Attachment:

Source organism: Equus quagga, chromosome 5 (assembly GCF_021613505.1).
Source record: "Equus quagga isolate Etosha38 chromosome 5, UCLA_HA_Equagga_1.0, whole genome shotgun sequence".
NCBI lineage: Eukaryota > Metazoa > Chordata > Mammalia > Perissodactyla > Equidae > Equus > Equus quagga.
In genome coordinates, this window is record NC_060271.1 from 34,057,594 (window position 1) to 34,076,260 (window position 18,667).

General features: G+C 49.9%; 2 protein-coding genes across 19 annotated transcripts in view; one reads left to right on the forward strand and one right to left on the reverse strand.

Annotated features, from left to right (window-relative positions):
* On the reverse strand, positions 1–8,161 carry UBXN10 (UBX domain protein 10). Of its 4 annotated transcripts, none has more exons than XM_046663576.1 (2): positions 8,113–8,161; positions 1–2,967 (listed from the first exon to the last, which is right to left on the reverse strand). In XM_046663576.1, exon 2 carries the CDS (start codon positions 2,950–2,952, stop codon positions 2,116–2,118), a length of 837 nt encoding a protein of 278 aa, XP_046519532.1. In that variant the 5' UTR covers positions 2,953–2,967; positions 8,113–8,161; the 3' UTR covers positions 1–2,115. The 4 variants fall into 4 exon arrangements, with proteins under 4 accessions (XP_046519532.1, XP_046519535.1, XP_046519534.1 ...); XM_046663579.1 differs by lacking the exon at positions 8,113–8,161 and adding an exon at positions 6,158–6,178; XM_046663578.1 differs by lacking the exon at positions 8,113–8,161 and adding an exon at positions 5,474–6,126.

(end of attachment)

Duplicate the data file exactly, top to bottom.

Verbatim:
Source organism: Equus quagga, chromosome 5 (assembly GCF_021613505.1).
Source record: "Equus quagga isolate Etosha38 chromosome 5, UCLA_HA_Equagga_1.0, whole genome shotgun sequence".
NCBI lineage: Eukaryota > Metazoa > Chordata > Mammalia > Perissodactyla > Equidae > Equus > Equus quagga.
In genome coordinates, this window is record NC_060271.1 from 34,057,594 (window position 1) to 34,076,260 (window position 18,667).

General features: G+C 49.9%; 2 protein-coding genes across 19 annotated transcripts in view; one reads left to right on the forward strand and one right to left on the reverse strand.

Annotated features, from left to right (window-relative positions):
* On the reverse strand, positions 1–8,161 carry UBXN10 (UBX domain protein 10). Of its 4 annotated transcripts, none has more exons than XM_046663576.1 (2): positions 8,113–8,161; positions 1–2,967 (listed from the first exon to the last, which is right to left on the reverse strand). In XM_046663576.1, exon 2 carries the CDS (start codon positions 2,950–2,952, stop codon positions 2,116–2,118), a length of 837 nt encoding a protein of 278 aa, XP_046519532.1. In that variant the 5' UTR covers positions 2,953–2,967; positions 8,113–8,161; the 3' UTR covers positions 1–2,115. The 4 variants fall into 4 exon arrangements, with proteins under 4 accessions (XP_046519532.1, XP_046519535.1, XP_046519534.1 ...); XM_046663579.1 differs by lacking the exon at positions 8,113–8,161 and adding an exon at positions 6,158–6,178; XM_046663578.1 differs by lacking the exon at positions 8,113–8,161 and adding an exon at positions 5,474–6,126.